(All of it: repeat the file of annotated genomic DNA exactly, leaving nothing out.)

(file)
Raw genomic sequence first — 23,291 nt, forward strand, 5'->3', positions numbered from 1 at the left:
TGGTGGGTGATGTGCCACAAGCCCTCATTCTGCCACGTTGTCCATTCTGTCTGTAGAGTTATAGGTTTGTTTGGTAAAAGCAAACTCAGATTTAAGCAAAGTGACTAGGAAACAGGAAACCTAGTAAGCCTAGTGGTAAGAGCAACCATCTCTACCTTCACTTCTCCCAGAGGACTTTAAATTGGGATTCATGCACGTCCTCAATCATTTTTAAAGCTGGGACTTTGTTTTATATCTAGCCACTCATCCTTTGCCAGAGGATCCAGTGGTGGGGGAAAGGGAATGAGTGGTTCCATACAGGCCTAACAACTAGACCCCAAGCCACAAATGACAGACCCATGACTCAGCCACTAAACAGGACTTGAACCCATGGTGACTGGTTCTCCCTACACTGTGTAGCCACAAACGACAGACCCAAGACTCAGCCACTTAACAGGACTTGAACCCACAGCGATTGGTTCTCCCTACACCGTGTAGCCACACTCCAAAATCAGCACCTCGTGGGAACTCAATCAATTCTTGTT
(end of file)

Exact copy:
Raw genomic sequence first — 23,291 nt, forward strand, 5'->3', positions numbered from 1 at the left:
TGGTGGGTGATGTGCCACAAGCCCTCATTCTGCCACGTTGTCCATTCTGTCTGTAGAGTTATAGGTTTGTTTGGTAAAAGCAAACTCAGATTTAAGCAAAGTGACTAGGAAACAGGAAACCTAGTAAGCCTAGTGGTAAGAGCAACCATCTCTACCTTCACTTCTCCCAGAGGACTTTAAATTGGGATTCATGCACGTCCTCAATCATTTTTAAAGCTGGGACTTTGTTTTATATCTAGCCACTCATCCTTTGCCAGAGGATCCAGTGGTGGGGGAAAGGGAATGAGTGGTTCCATACAGGCCTAACAACTAGACCCCAAGCCACAAATGACAGACCCATGACTCAGCCACTAAACAGGACTTGAACCCATGGTGACTGGTTCTCCCTACACTGTGTAGCCACAAACGACAGACCCAAGACTCAGCCACTTAACAGGACTTGAACCCACAGCGATTGGTTCTCCCTACACCGTGTAGCCACACTCCAAAATCAGCACCTCGTGGGAACTCAATCAATTCTTGTT